If you run a company you know how difficult it can be when an employee’s position is no longer required and they have become redundant. It has nothing to do with their personality; it has to do only with their position and in many situations, the employee has been performing in an exemplary manner.
Redundancy occurs when the tasks and responsibilities assumed by the employee are no longer needed (i.e. the company has changed direction and focus) or you are doing things in a different way such as using new machinery or technology.
Yes, we are in an era of ever-increasing technological advances in which machines are now doing many jobs that were once executed by “humans.” We know this is progress but sometimes it just doesn’t feel “good”.
This is a dilemma being faced by many companies and it is a complex situation, especially for the Owners and Senior Management of small to mid sized companies.
Here are some practical tips if you are facing this situation:
Make certain this is a true redundancy and has nothing to do with your personal assessment of the individual or individuals involved in the decision. If you are uncertain it is best to consult a Labor and Employment lawyer so that you understand your rights and the rights of the affected employee/s.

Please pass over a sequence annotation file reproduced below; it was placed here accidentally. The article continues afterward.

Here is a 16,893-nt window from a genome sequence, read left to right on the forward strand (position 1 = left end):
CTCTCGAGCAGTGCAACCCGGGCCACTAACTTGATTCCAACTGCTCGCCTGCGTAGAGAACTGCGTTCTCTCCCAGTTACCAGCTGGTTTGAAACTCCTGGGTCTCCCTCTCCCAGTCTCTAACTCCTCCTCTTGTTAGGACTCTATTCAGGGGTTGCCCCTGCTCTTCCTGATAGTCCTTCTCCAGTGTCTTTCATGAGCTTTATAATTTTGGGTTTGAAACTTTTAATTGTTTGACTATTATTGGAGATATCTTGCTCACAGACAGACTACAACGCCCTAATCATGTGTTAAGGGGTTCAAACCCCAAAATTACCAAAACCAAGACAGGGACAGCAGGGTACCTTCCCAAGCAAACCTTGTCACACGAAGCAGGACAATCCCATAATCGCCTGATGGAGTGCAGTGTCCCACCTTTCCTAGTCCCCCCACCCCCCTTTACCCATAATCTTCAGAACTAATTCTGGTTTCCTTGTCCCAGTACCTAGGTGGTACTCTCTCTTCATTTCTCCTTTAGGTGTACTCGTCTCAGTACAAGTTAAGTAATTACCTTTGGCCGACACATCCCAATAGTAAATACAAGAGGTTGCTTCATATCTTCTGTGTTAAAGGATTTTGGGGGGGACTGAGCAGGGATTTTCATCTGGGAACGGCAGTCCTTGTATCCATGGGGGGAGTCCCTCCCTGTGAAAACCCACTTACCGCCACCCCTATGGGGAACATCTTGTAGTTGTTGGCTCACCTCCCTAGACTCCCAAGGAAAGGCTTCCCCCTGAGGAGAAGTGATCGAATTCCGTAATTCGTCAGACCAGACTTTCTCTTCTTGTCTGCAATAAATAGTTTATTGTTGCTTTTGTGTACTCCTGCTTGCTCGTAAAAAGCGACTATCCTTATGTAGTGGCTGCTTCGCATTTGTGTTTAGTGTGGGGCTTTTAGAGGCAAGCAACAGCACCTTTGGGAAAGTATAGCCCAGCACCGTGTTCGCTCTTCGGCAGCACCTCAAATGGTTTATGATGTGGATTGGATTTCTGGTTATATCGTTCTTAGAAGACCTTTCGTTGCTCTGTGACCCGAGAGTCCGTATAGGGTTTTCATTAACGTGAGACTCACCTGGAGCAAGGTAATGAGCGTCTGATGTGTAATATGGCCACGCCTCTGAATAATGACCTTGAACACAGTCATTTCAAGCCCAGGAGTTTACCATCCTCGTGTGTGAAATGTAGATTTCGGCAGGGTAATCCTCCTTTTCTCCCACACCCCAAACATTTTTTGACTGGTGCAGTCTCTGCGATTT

Be fair and ethical. You cannot make someone redundant and then offer his or her job to another employee or bring in someone new to implement the job.
Try to keep the employee “in the loop” rather than springing it upon them. Chances are they have some inkling of what is coming down the road. After all it is impossible to believe that an employer will keep you on when your job is no longer required!
It is in everyone’s best interests to explore all of the options and see if there is another position available especially if they have been a loyal and high-performing member of your company.
Should there be no other options but to terminate their employment, make it a point to provide career counseling, outplacement support and even introduce them to a favorite recruiter that your firm uses.
Come to an agreement regarding their redundancy compensation. This might have been stated in their employment agreement; if not, you must work out an arrangement that is amenable to both parties.
Continue to assure the employee that this isn’t personal but is a result of a change in the position itself. If they have been a loyal and high-performing member of the company, write them a recommendation letter. If the employee doesn’t believe that this is a true and fair termination due to redundancy they may seek legal action.
Ending an employee relationship is never easy however if done correctly both parties will emerge unscathed and ready to move on.
From the November 2014 Unique Business Solutions Newsletter